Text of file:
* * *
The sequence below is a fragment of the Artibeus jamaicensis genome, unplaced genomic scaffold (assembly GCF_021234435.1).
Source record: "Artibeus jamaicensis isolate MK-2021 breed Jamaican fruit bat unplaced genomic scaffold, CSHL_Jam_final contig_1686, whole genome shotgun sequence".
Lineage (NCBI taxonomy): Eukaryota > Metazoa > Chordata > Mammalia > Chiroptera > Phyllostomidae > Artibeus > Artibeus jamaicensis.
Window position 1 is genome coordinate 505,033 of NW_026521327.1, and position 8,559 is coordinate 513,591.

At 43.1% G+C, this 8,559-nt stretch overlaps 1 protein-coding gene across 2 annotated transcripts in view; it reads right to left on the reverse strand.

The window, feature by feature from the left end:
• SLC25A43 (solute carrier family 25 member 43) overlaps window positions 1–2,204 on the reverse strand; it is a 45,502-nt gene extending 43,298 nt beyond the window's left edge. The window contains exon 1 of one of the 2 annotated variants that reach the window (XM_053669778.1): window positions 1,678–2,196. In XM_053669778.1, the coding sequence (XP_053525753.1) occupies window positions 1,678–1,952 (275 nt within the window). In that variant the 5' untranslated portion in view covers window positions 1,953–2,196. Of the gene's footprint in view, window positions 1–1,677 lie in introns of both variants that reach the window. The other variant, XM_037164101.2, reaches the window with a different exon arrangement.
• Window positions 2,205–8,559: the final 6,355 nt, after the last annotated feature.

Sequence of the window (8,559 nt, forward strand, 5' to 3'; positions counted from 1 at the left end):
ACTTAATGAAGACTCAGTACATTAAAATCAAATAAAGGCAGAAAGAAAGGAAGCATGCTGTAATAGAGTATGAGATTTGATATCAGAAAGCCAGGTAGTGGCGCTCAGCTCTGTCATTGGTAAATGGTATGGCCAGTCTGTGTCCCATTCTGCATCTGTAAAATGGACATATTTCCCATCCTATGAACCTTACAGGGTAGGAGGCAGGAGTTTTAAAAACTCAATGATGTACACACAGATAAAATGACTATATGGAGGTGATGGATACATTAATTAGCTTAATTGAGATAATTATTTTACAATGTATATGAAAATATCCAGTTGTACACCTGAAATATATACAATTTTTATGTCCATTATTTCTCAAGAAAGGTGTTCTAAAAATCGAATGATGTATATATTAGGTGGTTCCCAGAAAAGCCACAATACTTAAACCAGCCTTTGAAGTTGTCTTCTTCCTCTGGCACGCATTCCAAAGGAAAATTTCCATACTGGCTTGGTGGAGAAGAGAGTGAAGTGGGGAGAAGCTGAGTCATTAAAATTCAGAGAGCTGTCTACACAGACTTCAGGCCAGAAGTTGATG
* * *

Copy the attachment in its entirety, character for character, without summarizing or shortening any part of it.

The sequence below is a fragment of the Artibeus jamaicensis genome, unplaced genomic scaffold (assembly GCF_021234435.1).
Source record: "Artibeus jamaicensis isolate MK-2021 breed Jamaican fruit bat unplaced genomic scaffold, CSHL_Jam_final contig_1686, whole genome shotgun sequence".
Lineage (NCBI taxonomy): Eukaryota > Metazoa > Chordata > Mammalia > Chiroptera > Phyllostomidae > Artibeus > Artibeus jamaicensis.
Window position 1 is genome coordinate 505,033 of NW_026521327.1, and position 8,559 is coordinate 513,591.

At 43.1% G+C, this 8,559-nt stretch overlaps 1 protein-coding gene across 2 annotated transcripts in view; it reads right to left on the reverse strand.

The window, feature by feature from the left end:
• SLC25A43 (solute carrier family 25 member 43) overlaps window positions 1–2,204 on the reverse strand; it is a 45,502-nt gene extending 43,298 nt beyond the window's left edge. The window contains exon 1 of one of the 2 annotated variants that reach the window (XM_053669778.1): window positions 1,678–2,196. In XM_053669778.1, the coding sequence (XP_053525753.1) occupies window positions 1,678–1,952 (275 nt within the window). In that variant the 5' untranslated portion in view covers window positions 1,953–2,196. Of the gene's footprint in view, window positions 1–1,677 lie in introns of both variants that reach the window. The other variant, XM_037164101.2, reaches the window with a different exon arrangement.
• Window positions 2,205–8,559: the final 6,355 nt, after the last annotated feature.

Sequence of the window (8,559 nt, forward strand, 5' to 3'; positions counted from 1 at the left end):
ACTTAATGAAGACTCAGTACATTAAAATCAAATAAAGGCAGAAAGAAAGGAAGCATGCTGTAATAGAGTATGAGATTTGATATCAGAAAGCCAGGTAGTGGCGCTCAGCTCTGTCATTGGTAAATGGTATGGCCAGTCTGTGTCCCATTCTGCATCTGTAAAATGGACATATTTCCCATCCTATGAACCTTACAGGGTAGGAGGCAGGAGTTTTAAAAACTCAATGATGTACACACAGATAAAATGACTATATGGAGGTGATGGATACATTAATTAGCTTAATTGAGATAATTATTTTACAATGTATATGAAAATATCCAGTTGTACACCTGAAATATATACAATTTTTATGTCCATTATTTCTCAAGAAAGGTGTTCTAAAAATCGAATGATGTATATATTAGGTGGTTCCCAGAAAAGCCACAATACTTAAACCAGCCTTTGAAGTTGTCTTCTTCCTCTGGCACGCATTCCAAAGGAAAATTTCCATACTGGCTTGGTGGAGAAGAGAGTGAAGTGGGGAGAAGCTGAGTCATTAAAATTCAGAGAGCTGTCTACACAGACTTCAGGCCAGAAGTTGATG